Scientists have discovered that the electrical resistance of a copper-oxide compound depends on the magnetic field in a very unusual way -- a finding that could help direct the search for materials that can perfectly conduct electricity at room temperatur

What happens when really powerful magnets--capable of producing magnetic fields nearly two million times stronger than Earth's--are applied to materials that...

Im Focus: World record: Fastest 3-D tomographic images at BESSY II

The quality of materials often depends on the manufacturing process. In casting and welding, for example, the rate at which melts solidify and the resulting microstructure of the alloy is important. With metallic foams as well, it depends on exactly how the foaming process takes place. To understand these processes fully requires fast sensing capability. The fastest 3D tomographic images to date have now been achieved at the BESSY II X-ray source operated by the Helmholtz-Zentrum Berlin.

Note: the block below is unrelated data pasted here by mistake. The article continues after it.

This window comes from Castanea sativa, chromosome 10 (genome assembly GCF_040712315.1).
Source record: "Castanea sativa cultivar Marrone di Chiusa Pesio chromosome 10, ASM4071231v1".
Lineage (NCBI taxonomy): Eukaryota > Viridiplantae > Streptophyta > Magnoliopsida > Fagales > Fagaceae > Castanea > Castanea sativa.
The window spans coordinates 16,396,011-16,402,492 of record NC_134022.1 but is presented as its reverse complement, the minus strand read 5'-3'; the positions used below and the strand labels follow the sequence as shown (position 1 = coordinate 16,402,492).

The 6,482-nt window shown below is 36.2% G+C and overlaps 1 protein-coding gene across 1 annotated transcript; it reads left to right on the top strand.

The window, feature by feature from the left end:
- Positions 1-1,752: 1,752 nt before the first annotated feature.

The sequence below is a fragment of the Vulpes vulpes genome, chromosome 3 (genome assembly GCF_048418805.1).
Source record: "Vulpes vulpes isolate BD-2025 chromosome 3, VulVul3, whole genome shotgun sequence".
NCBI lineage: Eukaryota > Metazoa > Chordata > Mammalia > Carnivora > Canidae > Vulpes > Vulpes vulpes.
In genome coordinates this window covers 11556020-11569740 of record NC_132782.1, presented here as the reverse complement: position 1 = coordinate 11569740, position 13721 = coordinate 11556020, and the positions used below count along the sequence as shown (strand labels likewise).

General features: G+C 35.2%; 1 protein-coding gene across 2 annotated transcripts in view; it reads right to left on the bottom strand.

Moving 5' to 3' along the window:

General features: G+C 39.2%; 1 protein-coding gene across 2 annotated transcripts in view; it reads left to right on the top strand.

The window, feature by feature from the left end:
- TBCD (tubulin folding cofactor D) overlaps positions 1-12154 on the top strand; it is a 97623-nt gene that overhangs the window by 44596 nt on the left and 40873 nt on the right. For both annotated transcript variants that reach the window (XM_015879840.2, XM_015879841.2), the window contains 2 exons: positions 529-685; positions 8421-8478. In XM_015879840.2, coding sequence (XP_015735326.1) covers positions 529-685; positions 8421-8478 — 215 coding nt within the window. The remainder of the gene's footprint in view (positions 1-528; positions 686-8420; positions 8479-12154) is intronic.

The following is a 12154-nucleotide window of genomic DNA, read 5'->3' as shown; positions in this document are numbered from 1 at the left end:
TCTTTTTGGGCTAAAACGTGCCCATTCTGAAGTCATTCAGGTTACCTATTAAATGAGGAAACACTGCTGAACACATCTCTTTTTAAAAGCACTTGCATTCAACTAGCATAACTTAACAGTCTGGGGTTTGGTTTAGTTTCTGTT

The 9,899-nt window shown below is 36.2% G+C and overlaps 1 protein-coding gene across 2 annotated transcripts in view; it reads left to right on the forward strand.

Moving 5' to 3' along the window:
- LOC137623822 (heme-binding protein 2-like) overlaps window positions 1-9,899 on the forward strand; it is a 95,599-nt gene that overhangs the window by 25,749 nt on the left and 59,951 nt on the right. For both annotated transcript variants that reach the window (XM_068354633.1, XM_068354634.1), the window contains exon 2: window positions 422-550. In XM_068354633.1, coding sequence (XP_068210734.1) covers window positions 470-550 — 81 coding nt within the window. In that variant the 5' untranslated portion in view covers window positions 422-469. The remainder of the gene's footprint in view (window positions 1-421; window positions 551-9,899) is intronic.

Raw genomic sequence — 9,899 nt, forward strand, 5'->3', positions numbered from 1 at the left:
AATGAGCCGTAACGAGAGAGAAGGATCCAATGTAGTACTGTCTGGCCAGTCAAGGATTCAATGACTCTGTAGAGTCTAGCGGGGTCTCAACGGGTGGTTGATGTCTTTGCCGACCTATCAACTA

Dr. Francisco Garcia-Moreno and his team have designed a turntable that rotates ultra-stably about its axis at a constant rotational speed. This really depends...

All Focus news of the innovation-report >>>

Anzeige

Anzeige

VideoLinks
Industry & Economy
Event News

Within reach of the Universe

08.08.2018 | Event News

A journey through the history of microscopy – new exhibition opens at the MDC

27.07.2018 | Event News

2018 Work Research Conference

25.07.2018 | Event News

 
Latest News

'Building up' stretchable electronics to be as multipurpose as your smartphone

14.08.2018 | Information Technology

During HIV infection, antibody can block B cells from fighting pathogens

14.08.2018 | Life Sciences

First study on physical properties of giant cancer cells may inform new treatments

14.08.2018 | Life Sciences

VideoLinks
Science & Research
Overview of more VideoLinks >>>